Pratt & Whitney Rocketdyne’s Enterprise Thinking Network

Pratt & Whitney Rocketdyne’s Enterprise Thinking Network welcomes Barnet Bain to lead our sixth Ongoing Discussion on June 24th and 25th (and our 126th session since we began in 2000).

For his title, Barnet has chosen “From Spectator to Spec-Actor,” a fitting topic to focus or conversations on the transformation process he’s been engaged in, both personally and through his films, including the Academy Award winning movie “What Dreams May Come.”  As for Thought Pieces, Barnet has selected a 3-part interview he conducted in April with Filippo Voltaggio on the topic of subtext (links to Part 1, Part 2, and Part 3), plus his online column, The Tao of Hollywood (link to be included).

Please join your Ongoing Discussion colleagues from across the country and around the world for a conversation with Barnet on a theme that embraces the fundamental way in which the “prevailing system of management,” as defined by Dr. Deming, serves to perpetuate a set of beliefs that are self-limiting for a rapidly changing world.   As a case in point, if our organizations are in need of being able to do “more for less,” then teamwork offers the value proposition of being able to work, learn, and innovate together.   For a team to “work together,” the members participate on the team, rather than serve as spectators of the team.   In doing so, apparent “spectators” become “spect-actors,” in Barnet’s simple play on words, wherein participation is a necessity for team work.

In consideration of World Cup soccer (or, football for those outside the US), a player who is removed from the match, late in the game, to allow for a substitute player with more energy, is still a member of the team.   So is the coach who guides the efforts and the many assistants who prepare the players before, after, and during the match.   As the saying goes, “One for all and all for one,” and the efforts to score and win are well understood to be caused by the team, which extends to include equipment suppliers and customers, including us the fans.   Who’s to blame for a disappointing outcome if all are “one”?   Should blame be directed at another teammate, leading to “spectator” status, or to oneself reframed as response-ability, leading others to become “spect-actors.”  Is blame itself an obsolete management mindset?

Much the same can be asked re legislators who are elected to government, be it in the UK Parliament or the US Senate.   For these officials to blame a faceless “Wall Street” or other specific corporate executives, is to bring into question the status of the officials, who have thereby adopted spectator status.   Far different would be for the Senators to inquire as to how the legislation contributed to the disappointing outcome and to see their own role in it.  Likewise, far different would be for automobile drivers to see themselves as spect-actors of the recent BP oil spill in the Gulf of Mexico.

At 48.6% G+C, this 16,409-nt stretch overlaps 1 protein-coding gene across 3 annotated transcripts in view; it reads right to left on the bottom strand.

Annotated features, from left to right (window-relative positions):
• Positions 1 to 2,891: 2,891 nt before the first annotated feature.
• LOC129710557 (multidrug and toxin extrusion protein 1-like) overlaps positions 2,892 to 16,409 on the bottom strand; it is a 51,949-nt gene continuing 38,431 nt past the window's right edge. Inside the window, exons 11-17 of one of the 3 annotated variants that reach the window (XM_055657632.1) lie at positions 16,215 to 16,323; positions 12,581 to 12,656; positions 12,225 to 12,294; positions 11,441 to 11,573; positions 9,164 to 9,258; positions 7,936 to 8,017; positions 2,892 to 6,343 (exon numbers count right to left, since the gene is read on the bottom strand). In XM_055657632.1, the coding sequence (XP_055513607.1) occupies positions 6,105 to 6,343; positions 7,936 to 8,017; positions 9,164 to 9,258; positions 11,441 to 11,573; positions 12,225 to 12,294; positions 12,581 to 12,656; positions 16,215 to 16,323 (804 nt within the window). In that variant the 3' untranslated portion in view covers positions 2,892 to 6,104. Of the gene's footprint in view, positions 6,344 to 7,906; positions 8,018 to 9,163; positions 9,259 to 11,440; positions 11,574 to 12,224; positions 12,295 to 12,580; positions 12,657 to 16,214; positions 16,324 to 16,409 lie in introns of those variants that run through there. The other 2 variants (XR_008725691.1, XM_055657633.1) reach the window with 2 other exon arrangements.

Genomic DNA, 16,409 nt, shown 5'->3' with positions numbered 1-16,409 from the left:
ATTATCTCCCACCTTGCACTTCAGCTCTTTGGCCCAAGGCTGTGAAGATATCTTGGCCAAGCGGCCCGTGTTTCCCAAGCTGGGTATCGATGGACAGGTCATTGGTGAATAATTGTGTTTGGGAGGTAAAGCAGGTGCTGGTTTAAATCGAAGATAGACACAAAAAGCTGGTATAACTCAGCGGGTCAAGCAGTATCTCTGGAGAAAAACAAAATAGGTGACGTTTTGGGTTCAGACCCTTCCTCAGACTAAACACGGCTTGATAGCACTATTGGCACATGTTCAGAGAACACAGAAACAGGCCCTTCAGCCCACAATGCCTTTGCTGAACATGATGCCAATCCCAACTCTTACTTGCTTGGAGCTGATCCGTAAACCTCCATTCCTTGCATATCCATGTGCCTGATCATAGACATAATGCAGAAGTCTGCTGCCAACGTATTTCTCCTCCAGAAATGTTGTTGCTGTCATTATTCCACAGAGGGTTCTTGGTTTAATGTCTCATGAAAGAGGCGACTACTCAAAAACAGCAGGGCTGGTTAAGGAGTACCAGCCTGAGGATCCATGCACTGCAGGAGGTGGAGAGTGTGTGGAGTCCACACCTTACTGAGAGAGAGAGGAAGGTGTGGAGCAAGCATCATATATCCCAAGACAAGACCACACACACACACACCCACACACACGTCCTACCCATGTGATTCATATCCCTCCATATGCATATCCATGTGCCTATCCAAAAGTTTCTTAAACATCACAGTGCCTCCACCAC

In reviewing Barnet’s “Thought Piece” videos and online articles, be     prepared for an enlightening conversation with a movie director (The Lost & Found Family) and producer (What Dreams May Come) who has been on a long journey from spectator status to spect-actor status.   Join in for an explanation of how this journey has changed the selection of the movies he directs and produces, how they are directed and produced, and how he lives his life.   In a recent conversation with Barnet to prepare for his “OD” appearance, the following questions were raised and explored, as examples of the state of his thinking about team work;

  • What happens to my life when I bring more of myself to the table?
  • What is it that makes us who we are?
  • What makes us effective stewards of each other?
  • Are we more than our thoughts?
  • At what point are we (as individuals) annihilated?
  • What is next?
  • What is needed?
  • What does it mean to “own the complexity”?
  • What is the “zero-sum” game and why is it bankrupt?
  • Have we painted ourselves into a corner, both culturally and economically?
  • Can you, in the words or Jean Renoir, “make only one film in your life?”

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